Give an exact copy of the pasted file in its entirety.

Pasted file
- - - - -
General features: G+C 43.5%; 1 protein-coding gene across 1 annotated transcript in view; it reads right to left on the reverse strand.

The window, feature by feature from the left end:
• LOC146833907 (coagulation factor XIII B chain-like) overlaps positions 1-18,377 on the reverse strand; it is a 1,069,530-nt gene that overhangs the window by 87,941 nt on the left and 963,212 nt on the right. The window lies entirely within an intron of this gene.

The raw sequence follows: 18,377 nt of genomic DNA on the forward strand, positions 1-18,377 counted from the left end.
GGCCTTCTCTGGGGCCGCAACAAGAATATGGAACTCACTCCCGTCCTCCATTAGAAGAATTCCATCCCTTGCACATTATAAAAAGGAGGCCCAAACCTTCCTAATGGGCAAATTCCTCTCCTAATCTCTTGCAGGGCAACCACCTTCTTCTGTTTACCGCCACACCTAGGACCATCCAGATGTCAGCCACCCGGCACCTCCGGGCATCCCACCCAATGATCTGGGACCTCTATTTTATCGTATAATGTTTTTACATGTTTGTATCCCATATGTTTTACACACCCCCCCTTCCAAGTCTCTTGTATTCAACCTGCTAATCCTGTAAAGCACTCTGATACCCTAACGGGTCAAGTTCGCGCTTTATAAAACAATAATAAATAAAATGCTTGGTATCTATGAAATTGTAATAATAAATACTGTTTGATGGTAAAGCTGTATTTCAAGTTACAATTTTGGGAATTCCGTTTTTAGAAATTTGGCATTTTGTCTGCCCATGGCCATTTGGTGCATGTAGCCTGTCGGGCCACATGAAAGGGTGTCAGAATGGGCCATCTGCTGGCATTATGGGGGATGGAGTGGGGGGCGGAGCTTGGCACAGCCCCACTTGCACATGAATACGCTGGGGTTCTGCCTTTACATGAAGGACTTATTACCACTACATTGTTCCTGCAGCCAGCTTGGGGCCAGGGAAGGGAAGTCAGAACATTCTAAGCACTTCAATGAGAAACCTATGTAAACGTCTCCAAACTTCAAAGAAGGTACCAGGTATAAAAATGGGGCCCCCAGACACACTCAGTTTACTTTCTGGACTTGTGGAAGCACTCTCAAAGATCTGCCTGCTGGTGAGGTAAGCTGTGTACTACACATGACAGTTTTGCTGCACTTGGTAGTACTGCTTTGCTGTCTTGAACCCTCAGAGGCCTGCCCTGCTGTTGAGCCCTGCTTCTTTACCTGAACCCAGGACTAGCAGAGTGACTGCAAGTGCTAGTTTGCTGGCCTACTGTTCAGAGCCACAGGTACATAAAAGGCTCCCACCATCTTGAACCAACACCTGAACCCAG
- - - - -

General features: G+C 43.5%; 1 protein-coding gene across 1 annotated transcript in view; it reads right to left on the reverse strand.

The window, feature by feature from the left end:
• LOC146833907 (coagulation factor XIII B chain-like) overlaps positions 1-18,377 on the reverse strand; it is a 1,069,530-nt gene that overhangs the window by 87,941 nt on the left and 963,212 nt on the right. The window lies entirely within an intron of this gene.

The raw sequence follows: 18,377 nt of genomic DNA on the forward strand, positions 1-18,377 counted from the left end.
GGCCTTCTCTGGGGCCGCAACAAGAATATGGAACTCACTCCCGTCCTCCATTAGAAGAATTCCATCCCTTGCACATTATAAAAAGGAGGCCCAAACCTTCCTAATGGGCAAATTCCTCTCCTAATCTCTTGCAGGGCAACCACCTTCTTCTGTTTACCGCCACACCTAGGACCATCCAGATGTCAGCCACCCGGCACCTCCGGGCATCCCACCCAATGATCTGGGACCTCTATTTTATCGTATAATGTTTTTACATGTTTGTATCCCATATGTTTTACACACCCCCCCTTCCAAGTCTCTTGTATTCAACCTGCTAATCCTGTAAAGCACTCTGATACCCTAACGGGTCAAGTTCGCGCTTTATAAAACAATAATAAATAAAATGCTTGGTATCTATGAAATTGTAATAATAAATACTGTTTGATGGTAAAGCTGTATTTCAAGTTACAATTTTGGGAATTCCGTTTTTAGAAATTTGGCATTTTGTCTGCCCATGGCCATTTGGTGCATGTAGCCTGTCGGGCCACATGAAAGGGTGTCAGAATGGGCCATCTGCTGGCATTATGGGGGATGGAGTGGGGGGCGGAGCTTGGCACAGCCCCACTTGCACATGAATACGCTGGGGTTCTGCCTTTACATGAAGGACTTATTACCACTACATTGTTCCTGCAGCCAGCTTGGGGCCAGGGAAGGGAAGTCAGAACATTCTAAGCACTTCAATGAGAAACCTATGTAAACGTCTCCAAACTTCAAAGAAGGTACCAGGTATAAAAATGGGGCCCCCAGACACACTCAGTTTACTTTCTGGACTTGTGGAAGCACTCTCAAAGATCTGCCTGCTGGTGAGGTAAGCTGTGTACTACACATGACAGTTTTGCTGCACTTGGTAGTACTGCTTTGCTGTCTTGAACCCTCAGAGGCCTGCCCTGCTGTTGAGCCCTGCTTCTTTACCTGAACCCAGGACTAGCAGAGTGACTGCAAGTGCTAGTTTGCTGGCCTACTGTTCAGAGCCACAGGTACATAAAAGGCTCCCACCATCTTGAACCAACACCTGAACCCAG